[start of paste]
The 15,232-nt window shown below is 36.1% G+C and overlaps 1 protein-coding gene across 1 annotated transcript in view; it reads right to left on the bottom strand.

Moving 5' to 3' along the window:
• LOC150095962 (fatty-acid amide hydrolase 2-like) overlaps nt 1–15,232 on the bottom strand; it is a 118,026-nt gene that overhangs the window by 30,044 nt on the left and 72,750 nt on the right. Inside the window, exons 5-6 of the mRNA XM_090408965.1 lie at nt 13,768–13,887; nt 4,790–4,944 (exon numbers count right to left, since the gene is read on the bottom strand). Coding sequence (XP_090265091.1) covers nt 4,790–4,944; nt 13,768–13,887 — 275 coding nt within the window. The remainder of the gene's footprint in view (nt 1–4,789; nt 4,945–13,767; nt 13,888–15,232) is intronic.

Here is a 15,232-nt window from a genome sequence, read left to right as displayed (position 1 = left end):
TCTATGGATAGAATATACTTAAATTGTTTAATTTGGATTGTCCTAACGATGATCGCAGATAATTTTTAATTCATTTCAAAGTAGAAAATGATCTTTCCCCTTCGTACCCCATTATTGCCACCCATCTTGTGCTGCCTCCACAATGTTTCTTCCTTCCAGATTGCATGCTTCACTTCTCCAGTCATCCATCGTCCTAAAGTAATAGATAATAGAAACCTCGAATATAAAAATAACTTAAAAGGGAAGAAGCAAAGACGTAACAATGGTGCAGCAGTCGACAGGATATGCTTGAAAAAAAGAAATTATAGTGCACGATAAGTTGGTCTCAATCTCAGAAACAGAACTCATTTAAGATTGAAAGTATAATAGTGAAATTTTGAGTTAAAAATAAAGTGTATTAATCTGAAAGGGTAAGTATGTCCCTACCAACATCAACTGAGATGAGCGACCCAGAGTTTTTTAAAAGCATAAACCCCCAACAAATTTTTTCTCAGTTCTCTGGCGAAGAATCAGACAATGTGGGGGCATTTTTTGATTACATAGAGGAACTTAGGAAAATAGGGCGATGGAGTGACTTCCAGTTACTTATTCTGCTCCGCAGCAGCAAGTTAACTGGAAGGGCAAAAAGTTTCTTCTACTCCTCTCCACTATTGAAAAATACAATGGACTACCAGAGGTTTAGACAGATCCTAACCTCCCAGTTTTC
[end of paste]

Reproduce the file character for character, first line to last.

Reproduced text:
The 15,232-nt window shown below is 36.1% G+C and overlaps 1 protein-coding gene across 1 annotated transcript in view; it reads right to left on the bottom strand.

Moving 5' to 3' along the window:
• LOC150095962 (fatty-acid amide hydrolase 2-like) overlaps nt 1–15,232 on the bottom strand; it is a 118,026-nt gene that overhangs the window by 30,044 nt on the left and 72,750 nt on the right. Inside the window, exons 5-6 of the mRNA XM_090408965.1 lie at nt 13,768–13,887; nt 4,790–4,944 (exon numbers count right to left, since the gene is read on the bottom strand). Coding sequence (XP_090265091.1) covers nt 4,790–4,944; nt 13,768–13,887 — 275 coding nt within the window. The remainder of the gene's footprint in view (nt 1–4,789; nt 4,945–13,767; nt 13,888–15,232) is intronic.

Here is a 15,232-nt window from a genome sequence, read left to right as displayed (position 1 = left end):
TCTATGGATAGAATATACTTAAATTGTTTAATTTGGATTGTCCTAACGATGATCGCAGATAATTTTTAATTCATTTCAAAGTAGAAAATGATCTTTCCCCTTCGTACCCCATTATTGCCACCCATCTTGTGCTGCCTCCACAATGTTTCTTCCTTCCAGATTGCATGCTTCACTTCTCCAGTCATCCATCGTCCTAAAGTAATAGATAATAGAAACCTCGAATATAAAAATAACTTAAAAGGGAAGAAGCAAAGACGTAACAATGGTGCAGCAGTCGACAGGATATGCTTGAAAAAAAGAAATTATAGTGCACGATAAGTTGGTCTCAATCTCAGAAACAGAACTCATTTAAGATTGAAAGTATAATAGTGAAATTTTGAGTTAAAAATAAAGTGTATTAATCTGAAAGGGTAAGTATGTCCCTACCAACATCAACTGAGATGAGCGACCCAGAGTTTTTTAAAAGCATAAACCCCCAACAAATTTTTTCTCAGTTCTCTGGCGAAGAATCAGACAATGTGGGGGCATTTTTTGATTACATAGAGGAACTTAGGAAAATAGGGCGATGGAGTGACTTCCAGTTACTTATTCTGCTCCGCAGCAGCAAGTTAACTGGAAGGGCAAAAAGTTTCTTCTACTCCTCTCCACTATTGAAAAATACAATGGACTACCAGAGGTTTAGACAGATCCTAACCTCCCAGTTTTC